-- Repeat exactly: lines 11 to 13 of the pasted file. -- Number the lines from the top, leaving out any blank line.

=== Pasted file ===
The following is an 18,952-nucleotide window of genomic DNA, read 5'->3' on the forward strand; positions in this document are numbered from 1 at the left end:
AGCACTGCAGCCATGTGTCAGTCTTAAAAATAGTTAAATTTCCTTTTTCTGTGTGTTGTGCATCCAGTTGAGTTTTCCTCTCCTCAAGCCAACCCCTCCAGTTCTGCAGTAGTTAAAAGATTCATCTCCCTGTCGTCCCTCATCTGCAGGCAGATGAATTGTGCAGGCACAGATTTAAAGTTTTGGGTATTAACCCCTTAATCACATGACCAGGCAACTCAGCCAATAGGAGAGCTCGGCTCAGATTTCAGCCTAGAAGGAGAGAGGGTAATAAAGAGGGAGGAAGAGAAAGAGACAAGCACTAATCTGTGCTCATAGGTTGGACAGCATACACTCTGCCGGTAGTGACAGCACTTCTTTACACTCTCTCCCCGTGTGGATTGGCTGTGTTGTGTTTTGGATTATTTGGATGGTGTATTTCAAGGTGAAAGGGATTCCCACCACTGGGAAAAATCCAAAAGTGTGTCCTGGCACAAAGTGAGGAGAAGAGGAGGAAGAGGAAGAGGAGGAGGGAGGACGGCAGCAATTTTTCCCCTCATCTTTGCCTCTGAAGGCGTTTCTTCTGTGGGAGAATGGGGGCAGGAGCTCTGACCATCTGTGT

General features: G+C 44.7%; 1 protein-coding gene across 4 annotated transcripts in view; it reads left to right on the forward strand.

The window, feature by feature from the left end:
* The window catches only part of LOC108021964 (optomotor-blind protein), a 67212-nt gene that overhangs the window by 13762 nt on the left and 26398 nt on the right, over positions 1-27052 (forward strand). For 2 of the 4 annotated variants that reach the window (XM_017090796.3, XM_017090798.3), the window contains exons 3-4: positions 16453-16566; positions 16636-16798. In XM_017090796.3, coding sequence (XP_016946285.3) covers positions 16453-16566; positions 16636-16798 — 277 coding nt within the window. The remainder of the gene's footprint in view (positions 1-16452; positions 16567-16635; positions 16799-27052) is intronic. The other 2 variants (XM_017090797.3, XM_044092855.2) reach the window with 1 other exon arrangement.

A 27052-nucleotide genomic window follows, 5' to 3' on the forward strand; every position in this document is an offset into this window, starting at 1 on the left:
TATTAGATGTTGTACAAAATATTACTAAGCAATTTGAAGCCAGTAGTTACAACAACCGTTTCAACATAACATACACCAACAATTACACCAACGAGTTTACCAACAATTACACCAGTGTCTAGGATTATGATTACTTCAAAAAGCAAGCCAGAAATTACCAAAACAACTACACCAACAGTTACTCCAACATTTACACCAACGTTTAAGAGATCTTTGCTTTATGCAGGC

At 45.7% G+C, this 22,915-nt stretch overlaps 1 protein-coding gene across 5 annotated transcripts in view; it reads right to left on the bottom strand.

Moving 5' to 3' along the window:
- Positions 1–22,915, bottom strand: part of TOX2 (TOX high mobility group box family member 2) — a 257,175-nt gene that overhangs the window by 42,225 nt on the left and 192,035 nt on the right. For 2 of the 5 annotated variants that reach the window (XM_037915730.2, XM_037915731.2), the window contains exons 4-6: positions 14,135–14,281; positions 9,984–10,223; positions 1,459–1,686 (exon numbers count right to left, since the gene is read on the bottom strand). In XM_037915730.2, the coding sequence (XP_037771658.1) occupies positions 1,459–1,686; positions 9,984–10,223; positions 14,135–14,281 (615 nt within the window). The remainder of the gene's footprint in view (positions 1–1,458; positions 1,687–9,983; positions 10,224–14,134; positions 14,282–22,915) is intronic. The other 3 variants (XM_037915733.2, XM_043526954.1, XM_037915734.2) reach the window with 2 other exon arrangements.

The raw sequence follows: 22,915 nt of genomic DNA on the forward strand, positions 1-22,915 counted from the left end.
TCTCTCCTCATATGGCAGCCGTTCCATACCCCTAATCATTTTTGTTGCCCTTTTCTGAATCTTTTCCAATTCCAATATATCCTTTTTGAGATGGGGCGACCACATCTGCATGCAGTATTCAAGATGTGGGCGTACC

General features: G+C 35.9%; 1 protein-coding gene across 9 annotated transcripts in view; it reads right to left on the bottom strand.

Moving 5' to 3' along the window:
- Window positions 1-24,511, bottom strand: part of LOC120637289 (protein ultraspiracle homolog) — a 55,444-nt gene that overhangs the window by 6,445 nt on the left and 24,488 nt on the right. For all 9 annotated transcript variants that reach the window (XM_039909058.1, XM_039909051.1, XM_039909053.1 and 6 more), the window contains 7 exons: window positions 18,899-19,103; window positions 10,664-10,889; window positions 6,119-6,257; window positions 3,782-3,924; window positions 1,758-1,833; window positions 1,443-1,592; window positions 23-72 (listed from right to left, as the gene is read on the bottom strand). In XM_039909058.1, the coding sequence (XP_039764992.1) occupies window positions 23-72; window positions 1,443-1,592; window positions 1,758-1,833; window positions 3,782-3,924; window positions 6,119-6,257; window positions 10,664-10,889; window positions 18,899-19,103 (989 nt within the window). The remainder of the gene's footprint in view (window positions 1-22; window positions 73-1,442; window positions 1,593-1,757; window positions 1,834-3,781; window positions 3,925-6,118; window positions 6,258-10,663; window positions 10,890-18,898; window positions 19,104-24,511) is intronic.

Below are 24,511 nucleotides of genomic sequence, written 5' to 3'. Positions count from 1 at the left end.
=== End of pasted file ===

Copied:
The raw sequence follows: 22,915 nt of genomic DNA on the forward strand, positions 1-22,915 counted from the left end.
TCTCTCCTCATATGGCAGCCGTTCCATACCCCTAATCATTTTTGTTGCCCTTTTCTGAATCTTTTCCAATTCCAATATATCCTTTTTGAGATGGGGCGACCACATCTGCATGCAGTATTCAAGATGTGGGCGTACC

General features: G+C 35.9%; 1 protein-coding gene across 9 annotated transcripts in view; it reads right to left on the bottom strand.